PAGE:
- The earlier dates for Galerius' appointment have been argued for based on the suggestion that the appointments of Constantius and Galerius were timed to coincide (Barnes 1981, 8–9; Southern 1999, 146). Barnes (1982, 62) argues against a dating of 21 May 293 in Nicomedia originating in Seston, Dioclétien, 88ff., stating that the evidence adduced (the Paschal Chronicle 521 = Chronica Minora 1.229 and Lactantius, DMP 19.2) is invalid and confused. Lactantius is commenting on Diocletian and the place where Diocletian was acclaimed, and that the "Maximianus" in the text is therefore a later gloss; the Paschal Chronicle is not authoritative for this period for events outside Egypt, and may simply be commenting on the day when the laureled image of the new emperors arrived in Alexandria. Potter (2004, 650) agrees that locating the acclamation to Nicomedia is false, but believes that Seston's other evidence makes a strong case for a temporal lag between the two Caesars' acclamations.
- Barnes, New Empire, p. 4.
- Eutropius. Breviarivm historiae romanae, IX, 22 Template:Ref-la
- Lactantius, DMP 35.4. The exact date is lost in a lacuna (Barnes 1982, 6).
- Barnes, New Empire, p. 37.
- In Classical Latin, Galerius' name would be inscribed as GAIVS GALERIVS VALERIVS MAXIMIANVS AVGVSTVS.
- Canduci, Triumph & Tragedy.:119
- "Maximianus Galerius in Dacia haud longe a Serdica natus", Eutropii Breviarum IX. 22.
- Lactantius, de Mortibus Persecutorum.
- Rees, Diocletian and the Tetrarchy, p. 14, citing William Leadbetter, "Galerius and the Revolt of the Thebaid, 293/4," Antichthon 34 (2000) 82–94.
- Barnes, Constantine and Eusebius, p. 17.
- Ammianus Marcellinus 23.5.11.
- Potter (2004), pp. 651–2 Missing or empty
- Potter, The Roman Empire at Bay, p. 293.
- Rees, Diocletian and the Tetrarchy, p. 14.
- Barnes, Constantine and Eusebius, p. 18.
- Lactantius (DMP 9.6) derides Diocletian for his absence from the front; Southern (1999, 151, 335–36), on the basis of a dating of the African campaigns one year earlier than that given by Barnes, places him at Galerius' southern flank. Southern sees the Persian campaign progressing along the lines of Marcus Aurelius' (r. 161–80) earlier, unsuccessful Parthian campaign, which also had an emperor manning the southern flank.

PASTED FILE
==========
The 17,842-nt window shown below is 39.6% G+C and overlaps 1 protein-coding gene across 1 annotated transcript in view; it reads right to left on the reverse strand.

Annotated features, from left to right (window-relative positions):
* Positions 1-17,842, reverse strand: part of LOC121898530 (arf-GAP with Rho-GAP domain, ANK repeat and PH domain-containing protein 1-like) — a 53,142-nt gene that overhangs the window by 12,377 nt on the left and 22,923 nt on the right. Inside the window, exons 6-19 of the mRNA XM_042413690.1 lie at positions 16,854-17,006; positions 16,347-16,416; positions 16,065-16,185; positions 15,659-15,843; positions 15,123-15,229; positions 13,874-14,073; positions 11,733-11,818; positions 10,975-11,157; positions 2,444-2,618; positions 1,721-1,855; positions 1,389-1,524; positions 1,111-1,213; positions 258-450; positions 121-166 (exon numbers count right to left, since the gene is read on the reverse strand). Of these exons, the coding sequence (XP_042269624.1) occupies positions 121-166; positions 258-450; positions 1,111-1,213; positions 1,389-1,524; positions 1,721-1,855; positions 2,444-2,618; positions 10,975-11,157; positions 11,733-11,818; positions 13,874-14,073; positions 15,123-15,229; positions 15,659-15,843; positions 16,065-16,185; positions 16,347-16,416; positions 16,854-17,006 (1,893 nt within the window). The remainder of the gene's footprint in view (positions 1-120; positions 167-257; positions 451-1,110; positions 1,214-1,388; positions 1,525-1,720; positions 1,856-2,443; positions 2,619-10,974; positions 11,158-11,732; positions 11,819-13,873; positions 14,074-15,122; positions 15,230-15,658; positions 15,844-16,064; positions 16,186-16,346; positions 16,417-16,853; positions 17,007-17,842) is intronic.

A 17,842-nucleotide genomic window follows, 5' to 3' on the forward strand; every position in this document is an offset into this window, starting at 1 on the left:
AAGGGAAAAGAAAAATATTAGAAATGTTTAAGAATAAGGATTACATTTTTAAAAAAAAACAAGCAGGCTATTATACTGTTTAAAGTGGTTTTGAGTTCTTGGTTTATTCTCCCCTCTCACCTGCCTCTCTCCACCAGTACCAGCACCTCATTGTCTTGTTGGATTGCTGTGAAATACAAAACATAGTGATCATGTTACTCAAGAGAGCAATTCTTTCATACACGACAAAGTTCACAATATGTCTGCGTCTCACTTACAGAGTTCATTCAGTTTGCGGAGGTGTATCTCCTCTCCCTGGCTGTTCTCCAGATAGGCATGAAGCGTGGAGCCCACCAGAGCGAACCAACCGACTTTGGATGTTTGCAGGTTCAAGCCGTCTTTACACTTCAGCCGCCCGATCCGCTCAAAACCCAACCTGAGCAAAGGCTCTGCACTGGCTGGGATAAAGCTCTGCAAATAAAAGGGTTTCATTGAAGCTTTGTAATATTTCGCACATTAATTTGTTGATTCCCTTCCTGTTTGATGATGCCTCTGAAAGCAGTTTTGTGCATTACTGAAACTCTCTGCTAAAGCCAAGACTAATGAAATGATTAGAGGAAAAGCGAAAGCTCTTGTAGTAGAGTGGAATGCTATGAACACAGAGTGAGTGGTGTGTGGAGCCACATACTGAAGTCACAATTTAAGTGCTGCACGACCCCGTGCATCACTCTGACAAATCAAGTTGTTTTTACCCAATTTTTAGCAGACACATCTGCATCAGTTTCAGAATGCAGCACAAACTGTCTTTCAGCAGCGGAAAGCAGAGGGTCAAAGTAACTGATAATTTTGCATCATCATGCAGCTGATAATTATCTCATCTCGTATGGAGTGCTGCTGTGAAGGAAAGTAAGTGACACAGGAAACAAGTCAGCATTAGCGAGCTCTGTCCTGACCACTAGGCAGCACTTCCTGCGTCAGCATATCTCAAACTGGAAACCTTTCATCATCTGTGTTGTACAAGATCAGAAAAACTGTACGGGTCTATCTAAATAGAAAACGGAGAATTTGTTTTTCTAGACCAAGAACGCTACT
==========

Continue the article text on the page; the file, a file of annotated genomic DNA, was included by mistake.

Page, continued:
- The acceptance of these terms by the Persians also meant that Syriac culture would earn long-term influence in the region on both sides of the Tigris. With the heavily Christian Syriac peoples so near their border, Armenia would also become susceptible to Christian influence in later years, leading to its eventual conversion under Tiridates. Potter, The Roman Empire at Bay, p. 293.
- Gibbon, Edward, "14", Decline and Fall of the Roman Empire.
- Barnes, CE, 28–9.
- Lenski, "Reign of Constantine" (CC), 62.
- Odahl, 79–80.
- Rees, 160.
- DiMaio, Jr., Michael. Maxentius (306-312 A.D.). De Imperatoribus Romanis: An Online Encyclopedia of Roman Rulers and Their Families. Retrieved 20 July 2013.
- Davidson, J. (2005). Birth of the Church: From Jesus to Constantine, AD30-312. Monarch Books. ISBN 978-1854246585.
- Lactantius, "34, 35", De Mortibus Persecutorum [On the Deaths of the Persecutors]
- Corcoran, Simon, The empire of the tetrarchs: imperial pronouncements and government, AD 284–324, p. 187.
- Eusebius, Historia Ecclesiae 352-356
- Lactantius, De Mortibus Persecutorum 33
- Lactanius, De Mortibus Persecutorum 23
- Roger Pearse, "Preface to the online edition of Zosimus' New History". 19 November 2003, rev. 20 August 2003. Accessed 15 August 2009.
|Wikimedia Commons has media related to Galerius.|
- Medieval Sourcebook: Edict of Toleration by Galerius, 311.
- Gaius Galerius Valerius Maximianus
- Lactantius about Galerius in his "De Mortibus Persecutorum" chapter XXIII & XXVII
- Catholic Encyclopedia